Alan Curbishley

Friday 08 November 1957 - Present (aged 61)
West Ham Career
2006-2008

Forest Gate-born Alan Curbishley returned to his native east London when he was appointed as West Ham United’s eleventh permanent manager in December 2006.

A midfielder in his playing days, Curbishley began his association with the Hammers as an apprentice before making his first-team debut in a 1–0 home Division One defeat by Chelsea in March 1975.

After 96 appearances and seven goals, Curbishley moved to Birmingham City in 1979. He went on to play for Aston Villa, Charlton Athletic and Brighton & Hove Albion before returning to Charlton in 1990.

The following year, he joined forces with fellow player Steve Gritt as joint manager. In 1995, however, he took sole charge of the Addicks and oversaw the best period in the south London club’s recent history.

Curbishley’s Charlton won promotion in 1997/98, only to be relegated the following season. However, he bounced back by leading the club to the Division One title in 2000. Charlton spent the next seven seasons in the Premier League, finishing seventh in 2003/04. After 729 games in charge, he departed The Valley in the summer of 2006.

Curbishley worked as a broadcast pundit for a short period before being appointed as West Ham manager in December 2006. He marked his first game in charge by scoring a Premier League victory over Manchester United at the Boleyn Ground.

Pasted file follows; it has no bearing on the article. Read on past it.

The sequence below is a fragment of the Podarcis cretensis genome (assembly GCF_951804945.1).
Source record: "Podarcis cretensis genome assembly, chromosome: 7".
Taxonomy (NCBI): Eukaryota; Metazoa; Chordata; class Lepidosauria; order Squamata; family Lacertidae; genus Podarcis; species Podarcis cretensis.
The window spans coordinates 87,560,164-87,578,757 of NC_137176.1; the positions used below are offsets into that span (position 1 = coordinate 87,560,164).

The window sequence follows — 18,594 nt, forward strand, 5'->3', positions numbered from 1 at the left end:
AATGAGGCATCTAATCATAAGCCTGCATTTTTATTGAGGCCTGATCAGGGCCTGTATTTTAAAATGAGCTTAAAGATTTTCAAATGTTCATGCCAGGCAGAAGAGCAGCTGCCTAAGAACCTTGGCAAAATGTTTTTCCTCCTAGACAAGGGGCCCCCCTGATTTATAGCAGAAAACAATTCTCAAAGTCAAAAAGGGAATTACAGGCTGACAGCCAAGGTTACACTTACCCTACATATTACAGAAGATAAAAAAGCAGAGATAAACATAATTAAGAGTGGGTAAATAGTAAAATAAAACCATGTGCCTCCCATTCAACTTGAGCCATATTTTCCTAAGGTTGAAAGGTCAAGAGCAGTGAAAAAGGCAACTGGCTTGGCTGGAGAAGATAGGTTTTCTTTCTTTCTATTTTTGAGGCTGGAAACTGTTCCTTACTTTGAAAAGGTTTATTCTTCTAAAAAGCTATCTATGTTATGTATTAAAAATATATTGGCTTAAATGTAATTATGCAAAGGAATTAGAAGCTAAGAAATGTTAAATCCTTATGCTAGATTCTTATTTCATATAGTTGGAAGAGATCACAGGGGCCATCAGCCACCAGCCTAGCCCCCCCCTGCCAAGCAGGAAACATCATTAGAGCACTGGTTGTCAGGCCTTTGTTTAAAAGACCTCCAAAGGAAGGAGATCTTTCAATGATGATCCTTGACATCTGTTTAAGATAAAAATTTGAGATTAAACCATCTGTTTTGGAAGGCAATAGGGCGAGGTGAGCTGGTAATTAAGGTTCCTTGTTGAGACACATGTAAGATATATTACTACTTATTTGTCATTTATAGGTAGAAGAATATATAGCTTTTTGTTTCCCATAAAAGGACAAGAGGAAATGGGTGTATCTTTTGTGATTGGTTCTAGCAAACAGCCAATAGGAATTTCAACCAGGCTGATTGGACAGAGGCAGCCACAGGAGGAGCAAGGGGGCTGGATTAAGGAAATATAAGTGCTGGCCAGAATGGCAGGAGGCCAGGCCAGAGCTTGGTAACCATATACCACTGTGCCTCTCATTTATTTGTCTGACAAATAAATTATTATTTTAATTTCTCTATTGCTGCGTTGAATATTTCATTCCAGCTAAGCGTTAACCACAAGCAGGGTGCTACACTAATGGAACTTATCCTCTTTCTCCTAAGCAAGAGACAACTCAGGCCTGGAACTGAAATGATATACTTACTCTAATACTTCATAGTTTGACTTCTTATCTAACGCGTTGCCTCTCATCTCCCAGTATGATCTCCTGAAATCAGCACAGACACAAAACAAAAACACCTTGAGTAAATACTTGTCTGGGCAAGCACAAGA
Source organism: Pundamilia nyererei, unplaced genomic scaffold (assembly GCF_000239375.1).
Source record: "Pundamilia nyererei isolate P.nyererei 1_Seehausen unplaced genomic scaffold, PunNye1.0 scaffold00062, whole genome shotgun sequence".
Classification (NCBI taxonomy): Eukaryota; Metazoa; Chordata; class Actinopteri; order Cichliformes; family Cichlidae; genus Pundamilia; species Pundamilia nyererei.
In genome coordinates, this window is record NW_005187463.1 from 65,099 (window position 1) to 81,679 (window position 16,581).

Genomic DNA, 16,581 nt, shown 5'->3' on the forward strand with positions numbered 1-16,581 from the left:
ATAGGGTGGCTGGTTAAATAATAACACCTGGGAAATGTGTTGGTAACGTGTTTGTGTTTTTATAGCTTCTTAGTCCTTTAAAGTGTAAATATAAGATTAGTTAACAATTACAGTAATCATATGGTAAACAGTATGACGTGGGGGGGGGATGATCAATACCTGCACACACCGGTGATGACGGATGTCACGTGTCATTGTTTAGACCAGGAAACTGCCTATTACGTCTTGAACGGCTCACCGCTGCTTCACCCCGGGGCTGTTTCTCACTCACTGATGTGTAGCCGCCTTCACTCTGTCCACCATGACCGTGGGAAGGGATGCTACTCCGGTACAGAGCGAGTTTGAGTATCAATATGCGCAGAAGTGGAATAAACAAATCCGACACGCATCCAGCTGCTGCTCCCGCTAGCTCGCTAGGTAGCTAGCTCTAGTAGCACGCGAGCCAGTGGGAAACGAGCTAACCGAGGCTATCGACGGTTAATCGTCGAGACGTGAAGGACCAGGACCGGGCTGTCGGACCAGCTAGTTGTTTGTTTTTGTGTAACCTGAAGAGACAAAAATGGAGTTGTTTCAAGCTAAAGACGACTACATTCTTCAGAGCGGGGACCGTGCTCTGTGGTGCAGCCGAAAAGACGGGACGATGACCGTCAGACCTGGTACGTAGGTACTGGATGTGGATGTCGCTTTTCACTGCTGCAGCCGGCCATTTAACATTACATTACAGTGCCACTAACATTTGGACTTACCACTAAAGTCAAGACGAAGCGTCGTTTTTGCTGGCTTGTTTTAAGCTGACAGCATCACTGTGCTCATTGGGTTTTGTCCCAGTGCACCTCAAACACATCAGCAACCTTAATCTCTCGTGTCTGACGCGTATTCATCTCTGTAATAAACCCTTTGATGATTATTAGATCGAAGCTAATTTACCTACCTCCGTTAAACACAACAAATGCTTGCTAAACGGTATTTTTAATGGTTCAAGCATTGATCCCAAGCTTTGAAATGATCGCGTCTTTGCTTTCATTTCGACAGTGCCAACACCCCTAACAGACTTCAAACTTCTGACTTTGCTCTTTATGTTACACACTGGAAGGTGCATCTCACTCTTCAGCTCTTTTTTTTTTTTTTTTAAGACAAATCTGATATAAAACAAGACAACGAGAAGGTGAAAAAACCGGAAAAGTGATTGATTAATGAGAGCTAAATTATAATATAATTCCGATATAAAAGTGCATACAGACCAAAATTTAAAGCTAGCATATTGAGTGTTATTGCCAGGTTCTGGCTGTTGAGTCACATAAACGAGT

A difficult run saw the Hammers struggling against relegation in the spring of 2007, but an amazing run of seven wins in nine matches saw Curbishley’s side achieve a ‘Great Escape’ from relegation, culminating in a memorable 1-0 win over the champions at Old Trafford.

In summer 2007, he made a number of high-profile signings, including Scott Parker, Craig Bellamy, Kieron Dyer and Julien Faubert. Despite the long-term absences of many of his top players, Curbishley guided West Ham to the comfort of tenth place in 2007/08.

In September 2008, he departed the Boleyn Ground and returned to his role in the media.

In 2013, he took on the role of technical director at Fulham, but left Craven Cottage the following year.